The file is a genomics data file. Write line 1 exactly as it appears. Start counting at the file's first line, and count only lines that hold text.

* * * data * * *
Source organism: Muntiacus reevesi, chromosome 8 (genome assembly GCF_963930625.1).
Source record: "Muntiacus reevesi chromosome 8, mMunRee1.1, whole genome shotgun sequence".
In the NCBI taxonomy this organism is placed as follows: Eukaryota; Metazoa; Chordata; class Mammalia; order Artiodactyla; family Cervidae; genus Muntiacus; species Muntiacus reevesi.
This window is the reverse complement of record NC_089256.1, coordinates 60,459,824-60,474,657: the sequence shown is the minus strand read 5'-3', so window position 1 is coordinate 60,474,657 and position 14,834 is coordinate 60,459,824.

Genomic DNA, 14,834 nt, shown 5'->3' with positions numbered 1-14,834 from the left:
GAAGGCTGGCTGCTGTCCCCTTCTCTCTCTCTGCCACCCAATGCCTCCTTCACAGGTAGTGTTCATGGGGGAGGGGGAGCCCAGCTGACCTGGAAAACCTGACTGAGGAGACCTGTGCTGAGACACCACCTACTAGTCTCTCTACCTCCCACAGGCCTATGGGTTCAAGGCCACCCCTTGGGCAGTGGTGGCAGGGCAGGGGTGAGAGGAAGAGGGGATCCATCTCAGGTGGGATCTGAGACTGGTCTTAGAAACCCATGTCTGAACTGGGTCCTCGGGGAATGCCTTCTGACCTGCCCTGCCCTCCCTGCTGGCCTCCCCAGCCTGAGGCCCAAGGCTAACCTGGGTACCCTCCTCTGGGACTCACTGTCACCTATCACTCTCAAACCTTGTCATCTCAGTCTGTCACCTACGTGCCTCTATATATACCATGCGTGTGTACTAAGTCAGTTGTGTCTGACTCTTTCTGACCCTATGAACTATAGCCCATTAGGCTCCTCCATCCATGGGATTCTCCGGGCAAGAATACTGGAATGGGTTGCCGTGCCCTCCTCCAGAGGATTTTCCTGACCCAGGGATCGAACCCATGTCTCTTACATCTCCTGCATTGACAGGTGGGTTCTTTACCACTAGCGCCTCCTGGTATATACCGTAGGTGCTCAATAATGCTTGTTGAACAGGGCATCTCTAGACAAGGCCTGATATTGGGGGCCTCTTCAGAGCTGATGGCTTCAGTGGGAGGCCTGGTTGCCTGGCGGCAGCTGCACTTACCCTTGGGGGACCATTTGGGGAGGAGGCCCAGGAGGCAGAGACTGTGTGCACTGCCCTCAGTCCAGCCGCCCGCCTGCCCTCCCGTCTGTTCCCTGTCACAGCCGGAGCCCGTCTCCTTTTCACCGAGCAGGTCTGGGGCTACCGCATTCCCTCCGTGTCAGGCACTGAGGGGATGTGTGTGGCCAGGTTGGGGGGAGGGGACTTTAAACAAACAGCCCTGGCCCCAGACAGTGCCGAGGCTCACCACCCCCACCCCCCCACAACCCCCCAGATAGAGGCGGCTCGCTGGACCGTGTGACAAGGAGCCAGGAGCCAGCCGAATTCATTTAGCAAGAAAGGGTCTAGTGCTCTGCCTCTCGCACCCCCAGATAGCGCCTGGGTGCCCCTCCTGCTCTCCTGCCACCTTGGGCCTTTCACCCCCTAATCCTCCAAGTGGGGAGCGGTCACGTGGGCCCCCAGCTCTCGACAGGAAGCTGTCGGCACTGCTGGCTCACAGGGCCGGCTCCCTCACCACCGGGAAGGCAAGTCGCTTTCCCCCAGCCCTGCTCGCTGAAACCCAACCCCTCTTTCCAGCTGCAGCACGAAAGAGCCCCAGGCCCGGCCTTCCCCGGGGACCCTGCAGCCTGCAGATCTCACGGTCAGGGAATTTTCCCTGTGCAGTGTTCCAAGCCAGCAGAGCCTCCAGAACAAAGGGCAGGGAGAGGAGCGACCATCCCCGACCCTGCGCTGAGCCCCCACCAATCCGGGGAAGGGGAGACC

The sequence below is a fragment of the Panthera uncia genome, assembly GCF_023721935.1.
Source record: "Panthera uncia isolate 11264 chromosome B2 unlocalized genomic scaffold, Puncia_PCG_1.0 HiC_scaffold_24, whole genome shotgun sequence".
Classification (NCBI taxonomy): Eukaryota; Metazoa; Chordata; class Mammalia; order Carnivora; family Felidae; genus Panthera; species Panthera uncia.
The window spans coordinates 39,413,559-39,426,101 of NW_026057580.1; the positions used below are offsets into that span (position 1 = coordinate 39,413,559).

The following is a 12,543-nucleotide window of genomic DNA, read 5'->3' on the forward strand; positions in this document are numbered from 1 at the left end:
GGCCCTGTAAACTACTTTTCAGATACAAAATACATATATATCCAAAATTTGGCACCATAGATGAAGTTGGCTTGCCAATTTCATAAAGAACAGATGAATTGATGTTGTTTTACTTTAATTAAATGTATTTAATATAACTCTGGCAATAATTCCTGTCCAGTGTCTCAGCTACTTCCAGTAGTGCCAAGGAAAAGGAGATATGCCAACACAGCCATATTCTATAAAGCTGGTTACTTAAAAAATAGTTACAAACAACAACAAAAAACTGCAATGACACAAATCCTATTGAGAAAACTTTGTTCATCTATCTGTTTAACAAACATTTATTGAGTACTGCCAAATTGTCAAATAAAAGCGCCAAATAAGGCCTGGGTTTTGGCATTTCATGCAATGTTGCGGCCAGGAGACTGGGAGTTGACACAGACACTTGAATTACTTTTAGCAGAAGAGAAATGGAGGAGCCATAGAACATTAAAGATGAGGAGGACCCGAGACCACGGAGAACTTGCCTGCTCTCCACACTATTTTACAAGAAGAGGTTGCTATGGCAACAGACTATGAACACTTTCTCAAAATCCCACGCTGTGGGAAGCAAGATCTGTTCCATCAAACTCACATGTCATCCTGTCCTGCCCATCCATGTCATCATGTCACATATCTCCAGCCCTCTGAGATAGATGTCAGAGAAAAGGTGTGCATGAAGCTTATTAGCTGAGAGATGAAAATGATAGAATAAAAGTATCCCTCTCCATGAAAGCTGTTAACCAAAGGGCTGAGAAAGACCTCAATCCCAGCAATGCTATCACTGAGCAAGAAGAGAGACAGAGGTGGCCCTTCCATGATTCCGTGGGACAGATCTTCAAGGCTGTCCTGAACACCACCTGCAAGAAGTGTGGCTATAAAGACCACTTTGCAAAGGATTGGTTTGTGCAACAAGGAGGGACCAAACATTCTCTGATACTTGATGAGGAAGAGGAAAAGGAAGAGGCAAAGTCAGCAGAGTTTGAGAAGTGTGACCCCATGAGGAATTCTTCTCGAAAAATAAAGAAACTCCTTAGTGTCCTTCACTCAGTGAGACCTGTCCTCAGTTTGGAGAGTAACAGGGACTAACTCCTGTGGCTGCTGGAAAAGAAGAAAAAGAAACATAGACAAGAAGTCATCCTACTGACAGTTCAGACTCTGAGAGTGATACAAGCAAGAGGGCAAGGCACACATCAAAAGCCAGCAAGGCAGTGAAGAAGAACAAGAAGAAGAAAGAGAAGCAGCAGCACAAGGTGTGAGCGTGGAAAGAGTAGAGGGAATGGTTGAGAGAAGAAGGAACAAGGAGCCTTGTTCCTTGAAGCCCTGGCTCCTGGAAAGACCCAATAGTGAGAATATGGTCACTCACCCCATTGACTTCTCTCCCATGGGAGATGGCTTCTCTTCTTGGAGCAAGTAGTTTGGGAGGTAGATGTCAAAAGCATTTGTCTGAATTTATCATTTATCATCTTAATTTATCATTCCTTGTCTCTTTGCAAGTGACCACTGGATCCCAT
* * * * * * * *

Source organism: Muntiacus reevesi, chromosome 8 (genome assembly GCF_963930625.1).